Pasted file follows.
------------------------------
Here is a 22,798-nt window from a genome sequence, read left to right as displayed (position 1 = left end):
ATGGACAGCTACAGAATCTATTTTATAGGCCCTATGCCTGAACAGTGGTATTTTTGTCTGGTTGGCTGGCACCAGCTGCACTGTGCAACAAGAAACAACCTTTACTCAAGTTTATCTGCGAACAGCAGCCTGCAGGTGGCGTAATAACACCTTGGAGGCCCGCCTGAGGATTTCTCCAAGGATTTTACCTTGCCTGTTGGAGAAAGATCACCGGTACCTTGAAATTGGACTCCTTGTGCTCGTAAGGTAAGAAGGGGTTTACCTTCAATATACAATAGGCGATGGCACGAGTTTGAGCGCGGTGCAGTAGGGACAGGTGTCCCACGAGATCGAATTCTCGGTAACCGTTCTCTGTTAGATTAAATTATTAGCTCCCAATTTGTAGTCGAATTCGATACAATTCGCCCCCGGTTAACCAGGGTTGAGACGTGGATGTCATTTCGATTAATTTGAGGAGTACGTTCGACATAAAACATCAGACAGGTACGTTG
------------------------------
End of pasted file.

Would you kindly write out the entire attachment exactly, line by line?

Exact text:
Here is a 22,798-nt window from a genome sequence, read left to right as displayed (position 1 = left end):
ATGGACAGCTACAGAATCTATTTTATAGGCCCTATGCCTGAACAGTGGTATTTTTGTCTGGTTGGCTGGCACCAGCTGCACTGTGCAACAAGAAACAACCTTTACTCAAGTTTATCTGCGAACAGCAGCCTGCAGGTGGCGTAATAACACCTTGGAGGCCCGCCTGAGGATTTCTCCAAGGATTTTACCTTGCCTGTTGGAGAAAGATCACCGGTACCTTGAAATTGGACTCCTTGTGCTCGTAAGGTAAGAAGGGGTTTACCTTCAATATACAATAGGCGATGGCACGAGTTTGAGCGCGGTGCAGTAGGGACAGGTGTCCCACGAGATCGAATTCTCGGTAACCGTTCTCTGTTAGATTAAATTATTAGCTCCCAATTTGTAGTCGAATTCGATACAATTCGCCCCCGGTTAACCAGGGTTGAGACGTGGATGTCATTTCGATTAATTTGAGGAGTACGTTCGACATAAAACATCAGACAGGTACGTTG